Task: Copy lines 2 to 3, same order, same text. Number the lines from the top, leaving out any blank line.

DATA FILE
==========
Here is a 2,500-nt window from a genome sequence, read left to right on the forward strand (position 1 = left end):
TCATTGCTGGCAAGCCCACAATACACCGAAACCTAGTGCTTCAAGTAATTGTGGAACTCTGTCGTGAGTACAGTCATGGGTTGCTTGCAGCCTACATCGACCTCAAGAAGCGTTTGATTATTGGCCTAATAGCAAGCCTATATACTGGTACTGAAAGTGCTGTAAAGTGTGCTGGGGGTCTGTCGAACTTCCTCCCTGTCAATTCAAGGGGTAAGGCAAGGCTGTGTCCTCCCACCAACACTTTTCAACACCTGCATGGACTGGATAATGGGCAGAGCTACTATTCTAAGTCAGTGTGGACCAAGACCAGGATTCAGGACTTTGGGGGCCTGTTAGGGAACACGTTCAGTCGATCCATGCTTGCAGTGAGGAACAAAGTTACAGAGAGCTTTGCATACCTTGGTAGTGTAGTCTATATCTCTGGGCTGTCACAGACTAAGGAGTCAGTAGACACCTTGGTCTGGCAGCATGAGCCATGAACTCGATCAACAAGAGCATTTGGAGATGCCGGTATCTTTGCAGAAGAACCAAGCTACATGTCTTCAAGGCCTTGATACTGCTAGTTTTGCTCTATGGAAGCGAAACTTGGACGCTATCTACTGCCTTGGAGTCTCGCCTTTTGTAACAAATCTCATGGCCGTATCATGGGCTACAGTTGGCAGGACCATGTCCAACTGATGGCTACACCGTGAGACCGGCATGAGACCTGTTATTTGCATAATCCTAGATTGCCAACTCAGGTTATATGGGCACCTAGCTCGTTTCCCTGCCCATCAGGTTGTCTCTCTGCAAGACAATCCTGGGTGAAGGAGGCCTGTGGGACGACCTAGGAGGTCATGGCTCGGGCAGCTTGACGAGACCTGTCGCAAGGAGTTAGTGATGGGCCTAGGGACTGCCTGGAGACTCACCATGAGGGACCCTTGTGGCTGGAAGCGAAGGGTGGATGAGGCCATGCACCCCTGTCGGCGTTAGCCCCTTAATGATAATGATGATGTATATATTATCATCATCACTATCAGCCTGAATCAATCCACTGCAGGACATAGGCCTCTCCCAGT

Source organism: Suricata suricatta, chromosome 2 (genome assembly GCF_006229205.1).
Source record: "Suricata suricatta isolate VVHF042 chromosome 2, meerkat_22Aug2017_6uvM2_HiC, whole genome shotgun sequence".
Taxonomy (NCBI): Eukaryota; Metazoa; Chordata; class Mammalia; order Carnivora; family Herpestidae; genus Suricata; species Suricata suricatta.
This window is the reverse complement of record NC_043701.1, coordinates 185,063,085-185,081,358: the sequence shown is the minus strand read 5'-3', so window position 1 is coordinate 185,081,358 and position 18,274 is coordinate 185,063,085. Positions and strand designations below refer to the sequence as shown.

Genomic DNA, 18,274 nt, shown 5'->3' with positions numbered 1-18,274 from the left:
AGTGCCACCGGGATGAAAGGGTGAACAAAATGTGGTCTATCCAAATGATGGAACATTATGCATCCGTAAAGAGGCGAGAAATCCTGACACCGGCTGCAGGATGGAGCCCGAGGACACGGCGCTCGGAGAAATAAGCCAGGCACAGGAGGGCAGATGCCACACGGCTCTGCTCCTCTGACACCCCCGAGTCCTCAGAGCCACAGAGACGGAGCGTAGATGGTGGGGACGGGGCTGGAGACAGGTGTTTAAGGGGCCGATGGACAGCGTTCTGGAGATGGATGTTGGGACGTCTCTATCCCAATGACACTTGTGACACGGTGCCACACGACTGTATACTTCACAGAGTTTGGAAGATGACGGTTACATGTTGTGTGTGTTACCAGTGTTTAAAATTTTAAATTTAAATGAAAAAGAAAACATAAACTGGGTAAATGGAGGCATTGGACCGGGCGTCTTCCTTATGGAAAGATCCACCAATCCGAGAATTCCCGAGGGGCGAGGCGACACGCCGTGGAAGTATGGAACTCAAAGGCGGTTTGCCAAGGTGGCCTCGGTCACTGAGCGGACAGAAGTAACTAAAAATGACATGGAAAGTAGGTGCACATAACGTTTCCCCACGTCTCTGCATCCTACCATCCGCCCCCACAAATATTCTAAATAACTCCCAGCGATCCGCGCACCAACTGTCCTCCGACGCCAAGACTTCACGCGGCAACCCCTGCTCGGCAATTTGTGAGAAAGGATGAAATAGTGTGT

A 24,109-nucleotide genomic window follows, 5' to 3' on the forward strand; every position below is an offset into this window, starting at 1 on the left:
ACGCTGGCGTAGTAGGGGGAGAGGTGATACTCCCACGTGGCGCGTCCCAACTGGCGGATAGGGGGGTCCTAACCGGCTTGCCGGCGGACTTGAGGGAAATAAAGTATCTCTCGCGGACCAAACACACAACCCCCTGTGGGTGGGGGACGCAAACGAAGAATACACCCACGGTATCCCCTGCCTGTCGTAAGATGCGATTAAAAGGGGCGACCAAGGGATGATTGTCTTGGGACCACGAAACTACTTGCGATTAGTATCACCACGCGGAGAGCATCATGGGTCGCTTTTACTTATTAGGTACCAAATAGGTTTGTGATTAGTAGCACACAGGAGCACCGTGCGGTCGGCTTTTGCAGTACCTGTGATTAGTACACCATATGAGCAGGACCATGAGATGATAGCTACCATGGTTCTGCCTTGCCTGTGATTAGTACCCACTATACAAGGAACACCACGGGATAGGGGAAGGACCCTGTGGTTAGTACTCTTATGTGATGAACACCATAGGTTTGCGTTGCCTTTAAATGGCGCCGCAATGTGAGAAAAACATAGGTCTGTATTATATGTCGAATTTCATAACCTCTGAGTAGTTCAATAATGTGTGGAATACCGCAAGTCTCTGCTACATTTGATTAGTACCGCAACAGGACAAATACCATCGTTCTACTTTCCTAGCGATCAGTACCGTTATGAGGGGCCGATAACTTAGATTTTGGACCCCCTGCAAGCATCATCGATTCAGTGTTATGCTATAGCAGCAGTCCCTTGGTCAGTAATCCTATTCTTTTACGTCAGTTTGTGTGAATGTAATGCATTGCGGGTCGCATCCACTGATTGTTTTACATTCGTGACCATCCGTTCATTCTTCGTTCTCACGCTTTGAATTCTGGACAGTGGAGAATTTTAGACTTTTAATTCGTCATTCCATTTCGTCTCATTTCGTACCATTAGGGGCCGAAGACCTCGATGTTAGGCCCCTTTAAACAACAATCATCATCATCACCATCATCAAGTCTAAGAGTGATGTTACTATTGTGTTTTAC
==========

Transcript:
TCATTGCTGGCAAGCCCACAATACACCGAAACCTAGTGCTTCAAGTAATTGTGGAACTCTGTCGTGAGTACAGTCATGGGTTGCTTGCAGCCTACATCGACCTCAAGAAGCGTTTGATTATTGGCCTAATAGCAAGCCTATATACTGGTACTGAAAGTGCTGTAAAGTGTGCTGGGGGTCTGTCGAACTTCCTCCCTGTCAATTCAAGGGGTAAGGCAAGGCTGTGTCCTCCCACCAACACTTTTCAACACCTGCATGGACTGGATAATGGGCAGAGCTACTATTCTAAGTCAGTGTGGACCAAGACCAGGATTCAGGACTTTGGGGGCCTGTTAGGGAACACGTTCAGTCGATCCATGCTTGCAGTGAGGAACAAAGTTACAGAGAGCTTTGCATACCTTGGTAGTGTAGTCTATATCTCTGGGCTGTCACAGACTAAGGAGTCAGTAGACACCTTGGTCTGGCAGCATGAGCCATGAACTCGATCAACAAGAGCATTTGGAGATGCCGGTATCTTTGCAGAAGAACCAAGCTACATGTCTTCAAGGCCTTGATACTGCTAGTTTTGCTCTATGGAAGCGAAACTTGGACGCTATCTACTGCCTTGGAGTCTCGCCTTTTGTAACAAATCTCATGGCCGTATCATGGGCTACAGTTGGCAGGACCATGTCCAACTGATGGCTACACCGTGAGACCGGCATGAGACCTGTTATTTGCATAATCCTAGATTGCCAACTCAGGTTATATGGGCACCTAGCTCGTTTCCCTGCCCATCAGGTTGTCTCTCTGCAAGACAATCCTGGGTGAAGGAGGCCTGTGGGACGACCTAGGAGGTCATGGCTCGGGCAGCTTGACGAGACCTGTCGCAAGGAGTTAGTGATGGGCCTAGGGACTGCCTGGAGACTCACCATGAGGGACCCTTGTGGCTGGAAGCGAAGGGTGGATGAGGCCATGCACCCCTGTCGGCGTTAGCCCCTTAATGATAATGATGATGTATATATTATCATCATCACTATCAGCCTGAATCAATCCACTGCAGGACATAGGCCTCTCCCAGT

Source organism: Suricata suricatta, chromosome 2 (genome assembly GCF_006229205.1).